Cohousing differs from some types of intentional communities in that the residents do not have a shared economy or a common set of beliefs or religion, but instead invest in social capital. A non-hierarchical structure employing a consensus decision-making model is common in managing cohousing. Individuals do take on leadership roles, such as being responsible for coordinating a garden or facilitating a meeting.

Ownership form

Cohousing communities in the U.S. typically rely on one of three existing legal forms of real estate ownership: individually titled houses with common areas owned by a homeowner association, condominiums or a housing co-operative. Condo ownership is most common because it fits financial institutions' and cities' models for multi-unit owner-occupied housing development. U.S. banks lend more readily on single-family homes and condominiums than housing cooperatives.

Cohousing differs from standard condominium development and master-planned subdivisions because the development is designed by, or with considerable input from, its future residents. The design process invariably emphasizes consciously fostering social relationships among its residents. Common facilities are based on the actual needs of the residents, rather than on what a developer thinks will help sell units. Turnover in cohousing developments is typically very low, and there is usually a waiting list for units to become available.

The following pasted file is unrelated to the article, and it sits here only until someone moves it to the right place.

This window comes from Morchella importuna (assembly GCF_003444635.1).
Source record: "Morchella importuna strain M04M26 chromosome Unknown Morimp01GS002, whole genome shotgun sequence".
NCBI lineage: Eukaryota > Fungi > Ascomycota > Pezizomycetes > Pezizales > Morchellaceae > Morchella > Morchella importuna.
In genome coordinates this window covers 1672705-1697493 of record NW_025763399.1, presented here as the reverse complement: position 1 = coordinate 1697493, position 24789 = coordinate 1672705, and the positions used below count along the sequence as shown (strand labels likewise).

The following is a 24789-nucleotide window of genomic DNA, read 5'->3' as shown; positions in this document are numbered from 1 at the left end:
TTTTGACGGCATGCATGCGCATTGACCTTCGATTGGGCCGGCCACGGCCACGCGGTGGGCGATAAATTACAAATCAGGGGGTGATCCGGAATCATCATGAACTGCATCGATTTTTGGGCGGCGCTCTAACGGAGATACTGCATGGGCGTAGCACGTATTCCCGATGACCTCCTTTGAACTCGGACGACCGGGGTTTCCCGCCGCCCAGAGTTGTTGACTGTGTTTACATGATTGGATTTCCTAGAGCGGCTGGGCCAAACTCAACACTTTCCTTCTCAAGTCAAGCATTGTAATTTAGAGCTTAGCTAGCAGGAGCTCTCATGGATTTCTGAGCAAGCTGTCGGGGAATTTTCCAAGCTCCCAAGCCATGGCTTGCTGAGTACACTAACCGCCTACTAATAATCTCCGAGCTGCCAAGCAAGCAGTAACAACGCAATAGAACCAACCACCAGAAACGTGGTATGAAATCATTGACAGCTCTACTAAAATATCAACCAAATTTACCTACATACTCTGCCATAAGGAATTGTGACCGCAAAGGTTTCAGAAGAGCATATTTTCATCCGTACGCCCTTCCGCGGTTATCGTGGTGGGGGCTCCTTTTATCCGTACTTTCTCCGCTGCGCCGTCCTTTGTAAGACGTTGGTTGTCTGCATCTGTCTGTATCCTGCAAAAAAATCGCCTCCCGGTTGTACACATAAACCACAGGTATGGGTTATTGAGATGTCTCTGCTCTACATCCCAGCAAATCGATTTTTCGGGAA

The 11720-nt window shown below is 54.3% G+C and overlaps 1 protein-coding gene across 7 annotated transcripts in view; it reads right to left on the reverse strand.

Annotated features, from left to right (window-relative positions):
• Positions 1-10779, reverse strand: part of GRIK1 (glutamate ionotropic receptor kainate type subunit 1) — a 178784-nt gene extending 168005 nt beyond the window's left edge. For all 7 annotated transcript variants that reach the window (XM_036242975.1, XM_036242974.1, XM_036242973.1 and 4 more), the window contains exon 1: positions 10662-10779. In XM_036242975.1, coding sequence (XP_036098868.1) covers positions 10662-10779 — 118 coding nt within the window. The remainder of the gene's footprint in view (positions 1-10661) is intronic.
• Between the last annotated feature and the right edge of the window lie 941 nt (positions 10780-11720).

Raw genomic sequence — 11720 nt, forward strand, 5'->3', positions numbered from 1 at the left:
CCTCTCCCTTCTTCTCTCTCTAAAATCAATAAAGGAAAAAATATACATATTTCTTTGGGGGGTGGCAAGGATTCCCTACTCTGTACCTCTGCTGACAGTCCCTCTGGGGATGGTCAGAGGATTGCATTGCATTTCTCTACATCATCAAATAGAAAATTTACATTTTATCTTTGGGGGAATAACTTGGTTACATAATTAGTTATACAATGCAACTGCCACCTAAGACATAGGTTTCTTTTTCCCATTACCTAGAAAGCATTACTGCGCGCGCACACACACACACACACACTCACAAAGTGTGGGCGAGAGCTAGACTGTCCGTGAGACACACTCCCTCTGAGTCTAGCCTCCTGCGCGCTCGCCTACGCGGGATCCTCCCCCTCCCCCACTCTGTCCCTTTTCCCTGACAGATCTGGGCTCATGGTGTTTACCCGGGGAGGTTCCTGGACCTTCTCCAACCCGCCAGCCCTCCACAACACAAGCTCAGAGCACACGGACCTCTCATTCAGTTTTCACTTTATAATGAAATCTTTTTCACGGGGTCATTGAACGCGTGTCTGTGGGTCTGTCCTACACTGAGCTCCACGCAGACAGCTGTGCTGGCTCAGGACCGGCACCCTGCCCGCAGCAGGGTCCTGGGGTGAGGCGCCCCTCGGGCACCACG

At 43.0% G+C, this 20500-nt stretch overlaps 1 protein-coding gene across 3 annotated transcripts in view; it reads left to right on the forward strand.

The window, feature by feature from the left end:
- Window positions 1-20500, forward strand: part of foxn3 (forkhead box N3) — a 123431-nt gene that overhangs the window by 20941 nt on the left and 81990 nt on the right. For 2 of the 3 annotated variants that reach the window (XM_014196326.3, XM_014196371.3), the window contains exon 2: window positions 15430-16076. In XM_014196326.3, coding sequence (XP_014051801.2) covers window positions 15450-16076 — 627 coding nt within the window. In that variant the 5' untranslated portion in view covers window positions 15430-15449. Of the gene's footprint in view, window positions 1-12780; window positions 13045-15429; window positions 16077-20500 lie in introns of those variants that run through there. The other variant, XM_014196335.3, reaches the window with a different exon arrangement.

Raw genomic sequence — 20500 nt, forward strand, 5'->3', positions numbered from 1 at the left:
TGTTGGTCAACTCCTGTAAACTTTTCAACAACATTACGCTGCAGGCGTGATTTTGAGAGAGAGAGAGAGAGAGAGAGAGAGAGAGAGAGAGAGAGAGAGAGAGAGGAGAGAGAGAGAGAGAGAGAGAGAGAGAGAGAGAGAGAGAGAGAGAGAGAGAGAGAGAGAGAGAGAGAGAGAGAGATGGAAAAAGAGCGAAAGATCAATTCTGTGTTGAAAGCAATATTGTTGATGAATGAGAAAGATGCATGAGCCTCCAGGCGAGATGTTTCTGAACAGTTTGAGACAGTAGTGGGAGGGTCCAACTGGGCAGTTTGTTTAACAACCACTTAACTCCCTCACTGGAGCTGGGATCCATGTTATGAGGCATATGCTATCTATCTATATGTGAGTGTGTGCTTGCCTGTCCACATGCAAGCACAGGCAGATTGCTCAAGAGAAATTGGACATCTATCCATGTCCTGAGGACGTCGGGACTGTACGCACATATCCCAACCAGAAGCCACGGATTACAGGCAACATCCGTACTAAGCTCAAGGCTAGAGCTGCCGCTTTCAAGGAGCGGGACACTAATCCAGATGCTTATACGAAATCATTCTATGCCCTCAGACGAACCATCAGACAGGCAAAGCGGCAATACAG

References

  • ScottHanson, C. and K. ScottHanson 2005. The Cohousing Handbook: Building a Place for Community 2nd Edition. New Society Publishers.
  • Williams, J. 2005. Designing Neighbourhoods for Social Interaction: The Case of Cohousing, Journal of Urban Design, Vol.10, No. 2, 195-227 (June 2005)
  • American Heritage Dictionary of the English Language: Fourth Edition. Houghton Mifflin 2000. Cohousing definition